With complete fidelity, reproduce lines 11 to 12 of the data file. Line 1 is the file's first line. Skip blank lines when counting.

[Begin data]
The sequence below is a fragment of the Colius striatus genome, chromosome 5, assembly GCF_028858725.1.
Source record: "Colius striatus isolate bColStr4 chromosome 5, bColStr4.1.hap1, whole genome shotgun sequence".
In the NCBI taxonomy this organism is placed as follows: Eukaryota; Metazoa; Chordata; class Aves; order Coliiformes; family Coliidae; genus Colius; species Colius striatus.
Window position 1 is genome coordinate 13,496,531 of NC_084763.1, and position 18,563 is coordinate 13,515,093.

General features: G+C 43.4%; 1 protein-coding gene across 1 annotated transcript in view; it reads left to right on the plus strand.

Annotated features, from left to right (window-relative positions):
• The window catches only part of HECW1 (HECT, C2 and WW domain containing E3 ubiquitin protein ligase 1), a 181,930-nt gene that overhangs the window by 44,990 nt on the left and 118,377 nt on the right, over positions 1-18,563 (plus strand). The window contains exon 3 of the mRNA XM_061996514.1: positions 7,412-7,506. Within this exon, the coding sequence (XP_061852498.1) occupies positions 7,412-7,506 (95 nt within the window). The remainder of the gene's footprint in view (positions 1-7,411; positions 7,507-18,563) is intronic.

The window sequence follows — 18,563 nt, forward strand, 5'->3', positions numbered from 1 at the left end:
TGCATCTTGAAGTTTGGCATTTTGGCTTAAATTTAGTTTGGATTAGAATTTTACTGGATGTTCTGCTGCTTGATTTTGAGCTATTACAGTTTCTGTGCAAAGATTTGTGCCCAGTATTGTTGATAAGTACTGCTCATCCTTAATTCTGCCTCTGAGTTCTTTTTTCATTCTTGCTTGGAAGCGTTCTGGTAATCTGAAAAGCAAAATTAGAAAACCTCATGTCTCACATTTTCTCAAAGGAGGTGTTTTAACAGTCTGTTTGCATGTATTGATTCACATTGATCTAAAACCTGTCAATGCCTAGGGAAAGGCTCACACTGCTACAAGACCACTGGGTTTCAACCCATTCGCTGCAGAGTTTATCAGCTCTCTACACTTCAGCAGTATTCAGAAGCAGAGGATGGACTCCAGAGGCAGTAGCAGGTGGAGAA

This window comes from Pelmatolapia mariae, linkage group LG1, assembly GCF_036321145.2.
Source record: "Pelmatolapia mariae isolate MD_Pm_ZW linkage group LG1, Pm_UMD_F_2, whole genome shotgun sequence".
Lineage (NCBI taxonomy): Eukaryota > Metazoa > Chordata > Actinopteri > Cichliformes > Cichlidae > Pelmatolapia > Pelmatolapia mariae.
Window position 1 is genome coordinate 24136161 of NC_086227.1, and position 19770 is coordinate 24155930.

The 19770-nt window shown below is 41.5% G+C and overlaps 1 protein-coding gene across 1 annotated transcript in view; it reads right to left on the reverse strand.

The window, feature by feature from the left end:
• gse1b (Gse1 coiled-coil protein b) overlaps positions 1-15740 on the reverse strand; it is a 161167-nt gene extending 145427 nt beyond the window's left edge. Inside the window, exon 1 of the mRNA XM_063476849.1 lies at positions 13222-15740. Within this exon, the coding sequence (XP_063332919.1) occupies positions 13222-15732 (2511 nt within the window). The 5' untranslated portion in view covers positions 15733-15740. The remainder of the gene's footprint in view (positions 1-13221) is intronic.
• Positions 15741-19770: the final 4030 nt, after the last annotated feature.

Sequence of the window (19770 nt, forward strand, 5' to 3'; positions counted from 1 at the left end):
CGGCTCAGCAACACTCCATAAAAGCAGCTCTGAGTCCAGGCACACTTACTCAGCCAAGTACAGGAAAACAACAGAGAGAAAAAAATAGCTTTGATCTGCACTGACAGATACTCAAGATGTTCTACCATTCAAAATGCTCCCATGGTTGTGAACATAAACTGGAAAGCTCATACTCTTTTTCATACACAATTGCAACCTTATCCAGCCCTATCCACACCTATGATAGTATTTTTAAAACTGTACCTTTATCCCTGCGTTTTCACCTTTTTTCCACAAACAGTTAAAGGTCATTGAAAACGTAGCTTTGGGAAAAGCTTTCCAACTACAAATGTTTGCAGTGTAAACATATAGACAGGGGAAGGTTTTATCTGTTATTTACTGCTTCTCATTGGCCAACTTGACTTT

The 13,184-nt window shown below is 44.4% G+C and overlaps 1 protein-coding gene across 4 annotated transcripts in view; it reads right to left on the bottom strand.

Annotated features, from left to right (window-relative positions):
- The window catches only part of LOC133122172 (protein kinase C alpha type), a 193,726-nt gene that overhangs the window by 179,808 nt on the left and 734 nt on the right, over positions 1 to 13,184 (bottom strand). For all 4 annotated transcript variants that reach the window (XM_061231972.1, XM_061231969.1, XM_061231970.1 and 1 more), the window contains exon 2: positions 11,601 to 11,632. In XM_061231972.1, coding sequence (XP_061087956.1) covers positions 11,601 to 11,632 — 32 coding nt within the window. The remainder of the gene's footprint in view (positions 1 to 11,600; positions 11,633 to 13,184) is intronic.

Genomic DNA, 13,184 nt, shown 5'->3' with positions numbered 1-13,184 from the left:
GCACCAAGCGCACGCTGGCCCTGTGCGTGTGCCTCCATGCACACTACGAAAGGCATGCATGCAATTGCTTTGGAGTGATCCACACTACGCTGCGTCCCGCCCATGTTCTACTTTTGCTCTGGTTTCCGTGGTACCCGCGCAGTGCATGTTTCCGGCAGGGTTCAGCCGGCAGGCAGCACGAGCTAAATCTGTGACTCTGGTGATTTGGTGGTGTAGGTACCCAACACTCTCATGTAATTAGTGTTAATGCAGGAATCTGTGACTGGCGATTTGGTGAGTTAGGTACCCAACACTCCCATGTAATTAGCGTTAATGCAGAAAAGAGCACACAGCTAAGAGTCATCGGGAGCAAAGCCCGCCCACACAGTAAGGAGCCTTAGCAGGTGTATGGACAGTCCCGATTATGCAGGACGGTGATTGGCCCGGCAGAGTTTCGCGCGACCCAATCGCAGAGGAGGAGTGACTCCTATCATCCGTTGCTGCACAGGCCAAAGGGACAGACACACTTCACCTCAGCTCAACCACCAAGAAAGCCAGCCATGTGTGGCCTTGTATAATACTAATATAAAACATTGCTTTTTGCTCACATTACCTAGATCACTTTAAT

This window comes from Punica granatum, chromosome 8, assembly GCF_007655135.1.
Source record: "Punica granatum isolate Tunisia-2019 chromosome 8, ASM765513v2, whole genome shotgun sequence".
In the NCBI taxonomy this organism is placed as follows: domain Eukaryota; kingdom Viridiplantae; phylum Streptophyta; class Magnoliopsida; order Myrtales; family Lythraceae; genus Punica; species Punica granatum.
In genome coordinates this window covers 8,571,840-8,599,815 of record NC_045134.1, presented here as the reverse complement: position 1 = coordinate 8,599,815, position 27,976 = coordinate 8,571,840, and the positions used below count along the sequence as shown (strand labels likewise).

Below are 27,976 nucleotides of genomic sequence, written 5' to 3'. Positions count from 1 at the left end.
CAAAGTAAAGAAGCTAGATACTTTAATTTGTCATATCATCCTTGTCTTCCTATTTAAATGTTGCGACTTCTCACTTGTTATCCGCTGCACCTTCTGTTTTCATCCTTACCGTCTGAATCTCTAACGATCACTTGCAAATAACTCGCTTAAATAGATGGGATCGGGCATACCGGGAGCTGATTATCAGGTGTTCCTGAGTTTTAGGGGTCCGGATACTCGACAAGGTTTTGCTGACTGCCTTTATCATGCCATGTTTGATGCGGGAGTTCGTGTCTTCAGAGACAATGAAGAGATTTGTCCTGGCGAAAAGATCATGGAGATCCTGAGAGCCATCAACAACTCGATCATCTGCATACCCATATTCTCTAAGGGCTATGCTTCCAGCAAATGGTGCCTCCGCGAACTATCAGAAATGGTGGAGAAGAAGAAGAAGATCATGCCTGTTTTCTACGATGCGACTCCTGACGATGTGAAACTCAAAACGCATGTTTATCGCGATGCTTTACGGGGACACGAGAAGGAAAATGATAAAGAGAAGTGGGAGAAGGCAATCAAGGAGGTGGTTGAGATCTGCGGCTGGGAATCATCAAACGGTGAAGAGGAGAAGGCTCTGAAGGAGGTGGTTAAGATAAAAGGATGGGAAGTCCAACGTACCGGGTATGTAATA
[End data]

Source record: "Pelmatolapia mariae isolate MD_Pm_ZW linkage group LG1, Pm_UMD_F_2, whole genome shotgun sequence".
Lineage (NCBI taxonomy): Eukaryota > Metazoa > Chordata > Actinopteri > Cichliformes > Cichlidae > Pelmatolapia > Pelmatolapia mariae.